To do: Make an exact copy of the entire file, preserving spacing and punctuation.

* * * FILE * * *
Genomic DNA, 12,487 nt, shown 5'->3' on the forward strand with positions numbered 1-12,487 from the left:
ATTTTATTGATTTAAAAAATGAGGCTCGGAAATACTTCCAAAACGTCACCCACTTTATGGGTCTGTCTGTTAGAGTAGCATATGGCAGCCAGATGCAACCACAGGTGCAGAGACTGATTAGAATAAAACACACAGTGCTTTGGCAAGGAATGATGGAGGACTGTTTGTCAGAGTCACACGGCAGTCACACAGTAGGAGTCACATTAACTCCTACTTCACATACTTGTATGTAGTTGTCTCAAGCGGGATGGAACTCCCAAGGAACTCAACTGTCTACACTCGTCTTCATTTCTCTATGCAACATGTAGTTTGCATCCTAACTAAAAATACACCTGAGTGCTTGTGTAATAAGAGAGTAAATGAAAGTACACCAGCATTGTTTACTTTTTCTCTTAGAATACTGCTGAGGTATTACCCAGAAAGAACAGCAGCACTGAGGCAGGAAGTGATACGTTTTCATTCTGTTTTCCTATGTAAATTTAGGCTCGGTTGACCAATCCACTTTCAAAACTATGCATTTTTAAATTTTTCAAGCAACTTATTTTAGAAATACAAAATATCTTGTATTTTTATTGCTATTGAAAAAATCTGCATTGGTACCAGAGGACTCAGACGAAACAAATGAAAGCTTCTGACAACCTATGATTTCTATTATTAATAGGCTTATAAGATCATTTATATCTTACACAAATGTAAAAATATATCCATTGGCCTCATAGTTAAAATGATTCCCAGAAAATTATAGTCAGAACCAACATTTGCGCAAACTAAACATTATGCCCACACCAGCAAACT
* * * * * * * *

Genomic DNA, 12,487 nt, shown 5'->3' on the forward strand with positions numbered 1-12,487 from the left:
ATTTTATTGATTTAAAAAATGAGGCTCGGAAATACTTCCAAAACGTCACCCACTTTATGGGTCTGTCTGTTAGAGTAGCATATGGCAGCCAGATGCAACCACAGGTGCAGAGACTGATTAGAATAAAACACACAGTGCTTTGGCAAGGAATGATGGAGGACTGTTTGTCAGAGTCACACGGCAGTCACACAGTAGGAGTCACATTAACTCCTACTTCACATACTTGTATGTAGTTGTCTCAAGCGGGATGGAACTCCCAAGGAACTCAACTGTCTACACTCGTCTTCATTTCTCTATGCAACATGTAGTTTGCATCCTAACTAAAAATACACCTGAGTGCTTGTGTAATAAGAGAGTAAATGAAAGTACACCAGCATTGTTTACTTTTTCTCTTAGAATACTGCTGAGGTATTACCCAGAAAGAACAGCAGCACTGAGGCAGGAAGTGATACGTTTTCATTCTGTTTTCCTATGTAAATTTAGGCTCGGTTGACCAATCCACTTTCAAAACTATGCATTTTTAAATTTTTCAAGCAACTTATTTTAGAAATACAAAATATCTTGTATTTTTATTGCTATTGAAAAAATCTGCATTGGTACCAGAGGACTCAGACGAAACAAATGAAAGCTTCTGACAACCTATGATTTCTATTATTAATAGGCTTATAAGATCATTTATATCTTACACAAATGTAAAAATATATCCATTGGCCTCATAGTTAAAATGATTCCCAGAAAATTATAGTCAGAACCAACATTTGCGCAAACTAAACATTATGCCCACACCAGCAAACT